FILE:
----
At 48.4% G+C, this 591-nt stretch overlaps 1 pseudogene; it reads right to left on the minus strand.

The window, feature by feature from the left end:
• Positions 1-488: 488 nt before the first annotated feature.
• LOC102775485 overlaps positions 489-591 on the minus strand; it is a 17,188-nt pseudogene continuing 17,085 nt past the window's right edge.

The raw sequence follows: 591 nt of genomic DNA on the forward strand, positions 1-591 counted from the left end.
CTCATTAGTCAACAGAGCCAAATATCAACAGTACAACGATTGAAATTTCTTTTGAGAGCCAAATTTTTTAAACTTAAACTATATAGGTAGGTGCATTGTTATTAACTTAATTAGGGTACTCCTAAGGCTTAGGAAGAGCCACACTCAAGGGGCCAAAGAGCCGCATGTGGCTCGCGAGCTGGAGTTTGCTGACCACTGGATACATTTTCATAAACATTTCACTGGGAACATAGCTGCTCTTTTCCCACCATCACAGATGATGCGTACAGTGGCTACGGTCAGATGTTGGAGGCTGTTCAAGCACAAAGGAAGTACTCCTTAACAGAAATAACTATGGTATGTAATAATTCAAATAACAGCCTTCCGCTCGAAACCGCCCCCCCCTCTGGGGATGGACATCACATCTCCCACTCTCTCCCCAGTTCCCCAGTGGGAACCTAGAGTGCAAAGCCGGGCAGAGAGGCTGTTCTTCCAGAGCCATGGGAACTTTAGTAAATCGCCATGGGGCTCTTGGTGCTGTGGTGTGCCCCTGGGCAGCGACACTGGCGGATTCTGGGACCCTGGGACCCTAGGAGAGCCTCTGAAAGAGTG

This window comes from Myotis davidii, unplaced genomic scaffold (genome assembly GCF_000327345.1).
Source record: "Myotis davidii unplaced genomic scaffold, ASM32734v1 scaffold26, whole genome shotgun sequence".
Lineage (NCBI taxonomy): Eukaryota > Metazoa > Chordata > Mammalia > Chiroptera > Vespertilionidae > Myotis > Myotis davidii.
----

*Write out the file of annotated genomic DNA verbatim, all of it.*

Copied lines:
At 48.4% G+C, this 591-nt stretch overlaps 1 pseudogene; it reads right to left on the minus strand.

The window, feature by feature from the left end:
• Positions 1-488: 488 nt before the first annotated feature.
• LOC102775485 overlaps positions 489-591 on the minus strand; it is a 17,188-nt pseudogene continuing 17,085 nt past the window's right edge.

The raw sequence follows: 591 nt of genomic DNA on the forward strand, positions 1-591 counted from the left end.
CTCATTAGTCAACAGAGCCAAATATCAACAGTACAACGATTGAAATTTCTTTTGAGAGCCAAATTTTTTAAACTTAAACTATATAGGTAGGTGCATTGTTATTAACTTAATTAGGGTACTCCTAAGGCTTAGGAAGAGCCACACTCAAGGGGCCAAAGAGCCGCATGTGGCTCGCGAGCTGGAGTTTGCTGACCACTGGATACATTTTCATAAACATTTCACTGGGAACATAGCTGCTCTTTTCCCACCATCACAGATGATGCGTACAGTGGCTACGGTCAGATGTTGGAGGCTGTTCAAGCACAAAGGAAGTACTCCTTAACAGAAATAACTATGGTATGTAATAATTCAAATAACAGCCTTCCGCTCGAAACCGCCCCCCCCTCTGGGGATGGACATCACATCTCCCACTCTCTCCCCAGTTCCCCAGTGGGAACCTAGAGTGCAAAGCCGGGCAGAGAGGCTGTTCTTCCAGAGCCATGGGAACTTTAGTAAATCGCCATGGGGCTCTTGGTGCTGTGGTGTGCCCCTGGGCAGCGACACTGGCGGATTCTGGGACCCTGGGACCCTAGGAGAGCCTCTGAAAGAGTG

This window comes from Myotis davidii, unplaced genomic scaffold (genome assembly GCF_000327345.1).
Source record: "Myotis davidii unplaced genomic scaffold, ASM32734v1 scaffold26, whole genome shotgun sequence".
Lineage (NCBI taxonomy): Eukaryota > Metazoa > Chordata > Mammalia > Chiroptera > Vespertilionidae > Myotis > Myotis davidii.